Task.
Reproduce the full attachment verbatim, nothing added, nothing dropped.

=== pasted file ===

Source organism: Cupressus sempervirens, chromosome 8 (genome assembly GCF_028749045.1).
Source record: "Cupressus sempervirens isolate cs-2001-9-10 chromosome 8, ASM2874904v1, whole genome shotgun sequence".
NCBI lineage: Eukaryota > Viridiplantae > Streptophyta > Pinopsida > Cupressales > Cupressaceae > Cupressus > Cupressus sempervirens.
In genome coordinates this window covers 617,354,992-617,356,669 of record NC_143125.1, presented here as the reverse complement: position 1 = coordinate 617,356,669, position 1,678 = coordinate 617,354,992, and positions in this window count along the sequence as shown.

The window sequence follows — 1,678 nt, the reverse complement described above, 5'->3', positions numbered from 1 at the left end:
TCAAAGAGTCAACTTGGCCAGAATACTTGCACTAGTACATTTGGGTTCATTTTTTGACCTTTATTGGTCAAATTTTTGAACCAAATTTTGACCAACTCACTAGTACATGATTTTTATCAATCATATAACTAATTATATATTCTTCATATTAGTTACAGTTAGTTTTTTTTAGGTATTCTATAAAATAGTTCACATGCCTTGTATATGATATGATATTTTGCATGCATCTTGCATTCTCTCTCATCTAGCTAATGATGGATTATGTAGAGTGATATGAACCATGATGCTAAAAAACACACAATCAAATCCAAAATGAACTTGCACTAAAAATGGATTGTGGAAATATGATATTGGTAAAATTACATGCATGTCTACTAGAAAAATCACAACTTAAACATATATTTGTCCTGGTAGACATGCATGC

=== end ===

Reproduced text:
Source organism: Cupressus sempervirens, chromosome 8 (genome assembly GCF_028749045.1).
Source record: "Cupressus sempervirens isolate cs-2001-9-10 chromosome 8, ASM2874904v1, whole genome shotgun sequence".
NCBI lineage: Eukaryota > Viridiplantae > Streptophyta > Pinopsida > Cupressales > Cupressaceae > Cupressus > Cupressus sempervirens.
In genome coordinates this window covers 617,354,992-617,356,669 of record NC_143125.1, presented here as the reverse complement: position 1 = coordinate 617,356,669, position 1,678 = coordinate 617,354,992, and positions in this window count along the sequence as shown.

The window sequence follows — 1,678 nt, the reverse complement described above, 5'->3', positions numbered from 1 at the left end:
TCAAAGAGTCAACTTGGCCAGAATACTTGCACTAGTACATTTGGGTTCATTTTTTGACCTTTATTGGTCAAATTTTTGAACCAAATTTTGACCAACTCACTAGTACATGATTTTTATCAATCATATAACTAATTATATATTCTTCATATTAGTTACAGTTAGTTTTTTTTAGGTATTCTATAAAATAGTTCACATGCCTTGTATATGATATGATATTTTGCATGCATCTTGCATTCTCTCTCATCTAGCTAATGATGGATTATGTAGAGTGATATGAACCATGATGCTAAAAAACACACAATCAAATCCAAAATGAACTTGCACTAAAAATGGATTGTGGAAATATGATATTGGTAAAATTACATGCATGTCTACTAGAAAAATCACAACTTAAACATATATTTGTCCTGGTAGACATGCATGC